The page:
It won’t be straightforward. Public security experts say an increase in federal law enforcement won’t be enough to counteract a lack of policing resources in local authorities, and an unwieldy bureaucratic system for holding criminals accountable. “Targeted investment in intelligence, investigation and prosecution, especially of big league criminals, is needed,” wrote the founder of Brazil’s Igarapé Institute think tank in Reuters earlier this year. “So too are legitimate alternatives for people caught in illicit economies, along with cleaning up crime-infested supply chains.”
Lula’s political challenge
Brazil’s new congress may complicate Lula’s Amazon fight before he even takes office. Bolsonaro’s Liberal Party won 99 of 513 seats in the lower house, and 13 of 81 seats in the senate—including Salles, the former environment minister—making it the largest bloc in both chambers. Those lawmakers and other Bolsonaro allies could mobilize to pass a set of bills proposed by the president, including one allowing mining on Indigenous lands, and another offering amnesties for landgrabbers. If they do it before Jan. 1, when Lula takes office, he won’t have a chance to veto them. That would shrink the set of legal tools he has to pursue illegal deforestation.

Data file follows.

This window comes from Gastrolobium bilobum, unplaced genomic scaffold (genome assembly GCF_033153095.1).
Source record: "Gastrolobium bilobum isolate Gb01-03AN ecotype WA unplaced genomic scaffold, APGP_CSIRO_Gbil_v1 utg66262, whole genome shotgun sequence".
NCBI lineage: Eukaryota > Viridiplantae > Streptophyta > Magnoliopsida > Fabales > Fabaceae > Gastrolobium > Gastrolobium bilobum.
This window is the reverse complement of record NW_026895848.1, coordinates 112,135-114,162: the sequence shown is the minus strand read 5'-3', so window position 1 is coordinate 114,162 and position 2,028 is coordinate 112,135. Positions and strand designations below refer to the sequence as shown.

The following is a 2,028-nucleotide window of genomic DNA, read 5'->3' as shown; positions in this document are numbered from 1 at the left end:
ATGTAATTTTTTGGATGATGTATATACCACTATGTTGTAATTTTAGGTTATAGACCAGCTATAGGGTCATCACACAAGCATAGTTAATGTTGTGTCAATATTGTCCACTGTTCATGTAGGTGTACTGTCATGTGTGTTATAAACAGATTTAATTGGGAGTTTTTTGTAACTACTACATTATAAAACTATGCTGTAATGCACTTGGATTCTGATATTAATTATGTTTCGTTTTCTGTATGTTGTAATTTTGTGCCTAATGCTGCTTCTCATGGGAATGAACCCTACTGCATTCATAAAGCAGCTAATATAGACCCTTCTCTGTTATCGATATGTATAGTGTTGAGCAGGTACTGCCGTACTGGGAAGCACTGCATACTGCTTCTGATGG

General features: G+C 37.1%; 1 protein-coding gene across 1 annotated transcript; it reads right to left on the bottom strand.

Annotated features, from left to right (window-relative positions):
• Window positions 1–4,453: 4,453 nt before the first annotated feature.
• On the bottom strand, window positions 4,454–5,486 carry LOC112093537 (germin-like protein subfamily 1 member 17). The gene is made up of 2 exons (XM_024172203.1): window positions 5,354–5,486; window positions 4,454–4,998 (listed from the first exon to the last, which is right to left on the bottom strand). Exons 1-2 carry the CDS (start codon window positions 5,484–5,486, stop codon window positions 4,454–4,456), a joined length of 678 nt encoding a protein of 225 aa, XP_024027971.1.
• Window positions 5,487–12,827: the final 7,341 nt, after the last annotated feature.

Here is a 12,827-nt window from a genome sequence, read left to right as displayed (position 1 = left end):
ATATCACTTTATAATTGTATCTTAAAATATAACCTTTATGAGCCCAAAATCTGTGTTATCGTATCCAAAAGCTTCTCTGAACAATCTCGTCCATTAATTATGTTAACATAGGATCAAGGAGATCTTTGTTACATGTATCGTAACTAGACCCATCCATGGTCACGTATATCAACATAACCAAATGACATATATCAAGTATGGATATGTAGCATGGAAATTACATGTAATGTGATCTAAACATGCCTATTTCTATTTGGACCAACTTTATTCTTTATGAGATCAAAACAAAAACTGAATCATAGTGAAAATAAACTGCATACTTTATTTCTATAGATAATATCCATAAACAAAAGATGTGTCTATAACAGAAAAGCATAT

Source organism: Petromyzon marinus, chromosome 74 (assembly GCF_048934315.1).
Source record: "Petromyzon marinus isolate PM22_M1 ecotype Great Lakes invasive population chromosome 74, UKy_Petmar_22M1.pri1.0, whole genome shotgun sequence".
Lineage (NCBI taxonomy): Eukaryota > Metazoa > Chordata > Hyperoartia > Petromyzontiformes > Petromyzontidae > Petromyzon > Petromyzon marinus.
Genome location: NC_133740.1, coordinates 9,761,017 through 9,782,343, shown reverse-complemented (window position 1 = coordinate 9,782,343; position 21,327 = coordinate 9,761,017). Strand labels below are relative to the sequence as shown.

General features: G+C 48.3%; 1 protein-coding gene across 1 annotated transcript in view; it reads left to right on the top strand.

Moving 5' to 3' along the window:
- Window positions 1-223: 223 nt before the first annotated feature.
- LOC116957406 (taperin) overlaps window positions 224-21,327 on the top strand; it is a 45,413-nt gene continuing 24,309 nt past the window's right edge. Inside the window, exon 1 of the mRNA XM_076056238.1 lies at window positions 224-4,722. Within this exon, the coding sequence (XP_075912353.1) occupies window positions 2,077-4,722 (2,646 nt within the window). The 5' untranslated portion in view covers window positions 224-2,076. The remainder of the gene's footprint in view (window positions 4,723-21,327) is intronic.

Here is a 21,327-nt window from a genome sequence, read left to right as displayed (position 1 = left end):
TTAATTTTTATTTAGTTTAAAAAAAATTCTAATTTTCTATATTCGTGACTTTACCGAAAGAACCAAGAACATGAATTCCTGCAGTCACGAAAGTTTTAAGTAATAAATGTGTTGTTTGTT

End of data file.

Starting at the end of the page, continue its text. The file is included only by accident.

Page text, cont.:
But Lula will be aided in his environmental agenda by a much brighter international spotlight on the Amazon than in his first term. Growing concern about the climate impact of supply chains led the E.U. to vote to ban the import of deforestation-linked products in September, while increased media coverage of Brazil’s annual Amazon fire season has made consumers in the U.S. and beyond more wary of Brazilian imports. All that has piled pressure on Brazil’s large agribusiness associations to support action to end deforestation.
Financial support is also on offer from governments keen to bring Brazil back into the environmental fold. On Monday, Norway’s environment minister said the country was ready to resume its contributions to the multi-billion dollar Amazon fund, set up in partnership with Germany in 2008 to help Brazil conserve the rainforest, but shut down in 2019 amid a dispute with Bolsonaro about Brazil’s sovereignty.
“Lula’s aim in his first term was to combat crime and develop a sustainable economy for the Amazon region,” Astrini says. “The difference is that that’s no longer a priority for Brazil, but for the world.”